The answer was a resounding “yes.” In the opening moments of episode 6, Sam soars into battle with hybrid Falcon-Captain America look straight out of the comics.

Sam Wilson/Captain America stands over an American flag-covered casket at Arlington, dressed in his red, white, and blue wingless Captain America costume, with the shield of Captain America on his arm, on the cover of Captain America: Sam Wilson #10, Marvel Comics (2016).

Image: Angel Unzueta Galarza/Marvel Comics

How Sam became Captain America in the comics shares at least one similarity with how it has happened in the movies: Steve Rogers was really old at the time. A supervillain had recently neutralized the super soldier serum in Steve’s blood, which not only removed all his enhanced physical abilities but also made him susceptible to all of his 90-odd years of aging. Given his new geriatric body, Steve retired from the field and named Sam as his successor.

With Steve’s blessing, Sam suited up in a new red, white, and blue version of his Falcon armor, and toted along the most iconic symbol of Captain America, his ricocheting shield. One of the first things Sam did as Cap was to disentangle himself from both SHIELD and the United States government, in an attempt to create a more direct line from the American people to himself.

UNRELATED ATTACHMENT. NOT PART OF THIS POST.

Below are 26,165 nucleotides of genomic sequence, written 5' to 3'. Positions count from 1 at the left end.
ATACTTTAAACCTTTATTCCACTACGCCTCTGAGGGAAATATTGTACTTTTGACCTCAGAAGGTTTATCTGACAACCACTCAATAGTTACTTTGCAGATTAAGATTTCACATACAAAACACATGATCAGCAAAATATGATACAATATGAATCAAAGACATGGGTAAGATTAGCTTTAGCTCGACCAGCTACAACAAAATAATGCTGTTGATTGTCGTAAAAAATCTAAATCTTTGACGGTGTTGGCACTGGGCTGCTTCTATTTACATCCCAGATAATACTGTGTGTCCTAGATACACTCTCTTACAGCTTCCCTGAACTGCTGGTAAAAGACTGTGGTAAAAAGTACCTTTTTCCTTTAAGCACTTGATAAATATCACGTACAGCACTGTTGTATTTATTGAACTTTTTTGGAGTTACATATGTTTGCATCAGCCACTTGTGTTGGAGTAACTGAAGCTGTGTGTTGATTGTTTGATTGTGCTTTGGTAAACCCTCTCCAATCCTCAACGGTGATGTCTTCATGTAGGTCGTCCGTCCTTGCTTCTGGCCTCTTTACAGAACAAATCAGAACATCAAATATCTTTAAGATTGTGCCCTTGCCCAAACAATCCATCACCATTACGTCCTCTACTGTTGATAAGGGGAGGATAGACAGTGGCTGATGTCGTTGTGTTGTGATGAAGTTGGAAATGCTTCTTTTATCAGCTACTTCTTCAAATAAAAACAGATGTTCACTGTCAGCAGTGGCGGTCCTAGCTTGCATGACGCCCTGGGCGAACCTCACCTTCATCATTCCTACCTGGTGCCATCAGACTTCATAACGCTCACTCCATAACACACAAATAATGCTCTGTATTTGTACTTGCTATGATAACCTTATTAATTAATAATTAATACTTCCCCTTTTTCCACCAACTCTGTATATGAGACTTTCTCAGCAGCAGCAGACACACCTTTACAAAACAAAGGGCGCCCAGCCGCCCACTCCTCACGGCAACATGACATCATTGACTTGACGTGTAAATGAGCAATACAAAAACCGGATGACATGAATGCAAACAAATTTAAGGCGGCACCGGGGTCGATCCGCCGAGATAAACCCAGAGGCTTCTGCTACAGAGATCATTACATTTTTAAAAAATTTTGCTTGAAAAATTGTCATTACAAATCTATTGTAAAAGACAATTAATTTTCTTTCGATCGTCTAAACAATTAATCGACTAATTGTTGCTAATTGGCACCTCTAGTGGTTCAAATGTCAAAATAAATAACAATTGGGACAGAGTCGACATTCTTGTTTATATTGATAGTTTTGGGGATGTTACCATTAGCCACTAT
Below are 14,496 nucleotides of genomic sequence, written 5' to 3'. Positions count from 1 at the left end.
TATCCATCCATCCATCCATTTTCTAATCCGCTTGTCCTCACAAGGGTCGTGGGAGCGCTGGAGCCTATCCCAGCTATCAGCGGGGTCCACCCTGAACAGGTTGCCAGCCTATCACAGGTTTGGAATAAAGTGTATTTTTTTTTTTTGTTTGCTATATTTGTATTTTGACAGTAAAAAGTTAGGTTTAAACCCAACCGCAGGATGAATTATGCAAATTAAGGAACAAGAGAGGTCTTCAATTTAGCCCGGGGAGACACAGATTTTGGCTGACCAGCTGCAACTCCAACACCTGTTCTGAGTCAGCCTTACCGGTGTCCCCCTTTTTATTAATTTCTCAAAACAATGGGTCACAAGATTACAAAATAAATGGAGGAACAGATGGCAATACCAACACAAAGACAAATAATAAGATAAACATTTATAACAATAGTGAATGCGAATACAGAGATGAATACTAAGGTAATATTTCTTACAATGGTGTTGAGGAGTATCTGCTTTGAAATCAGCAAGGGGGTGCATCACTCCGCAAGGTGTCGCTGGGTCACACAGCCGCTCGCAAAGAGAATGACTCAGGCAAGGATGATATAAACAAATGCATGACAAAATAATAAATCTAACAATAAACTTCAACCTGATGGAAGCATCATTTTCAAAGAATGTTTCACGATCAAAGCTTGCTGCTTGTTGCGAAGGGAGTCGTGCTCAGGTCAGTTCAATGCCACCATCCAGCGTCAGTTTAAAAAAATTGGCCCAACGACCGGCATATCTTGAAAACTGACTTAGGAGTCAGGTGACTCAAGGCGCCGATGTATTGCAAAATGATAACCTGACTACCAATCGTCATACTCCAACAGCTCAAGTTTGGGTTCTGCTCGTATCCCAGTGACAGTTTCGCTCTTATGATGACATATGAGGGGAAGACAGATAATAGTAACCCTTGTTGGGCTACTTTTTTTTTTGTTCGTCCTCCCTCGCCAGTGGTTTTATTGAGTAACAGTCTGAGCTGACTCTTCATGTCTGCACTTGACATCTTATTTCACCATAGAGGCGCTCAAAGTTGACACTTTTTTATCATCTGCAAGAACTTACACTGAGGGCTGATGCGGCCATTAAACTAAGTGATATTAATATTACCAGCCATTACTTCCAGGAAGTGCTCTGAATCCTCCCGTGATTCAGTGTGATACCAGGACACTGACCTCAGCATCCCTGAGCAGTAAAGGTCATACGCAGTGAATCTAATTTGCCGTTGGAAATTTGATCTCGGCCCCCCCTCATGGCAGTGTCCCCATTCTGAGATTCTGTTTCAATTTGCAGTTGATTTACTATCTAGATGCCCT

A similar moment happens in the show, albeit with sharper and shorter edges.

Falcon’s thoughts on Captain America are aimed at Marvel fans

Sam Wilson telling people that he’s Captain America now in Marvel Comics, and that he doesn’t work for SHIELD or the US government, in Captain America: Sam Wilson #1, Marvel Comics (2015).

Image: Nick Spencer, Daniel Acuña/Marvel Comics

Sam doesn’t miss a beat in Captain America mode — the decision to don the stars and stripes of Steve Rogers’ old mantle doesn’t weigh on him for long. As he tells elderly super soldier Isaiah Bradley later in the episode, he wants to keep up the fight for the country he loves.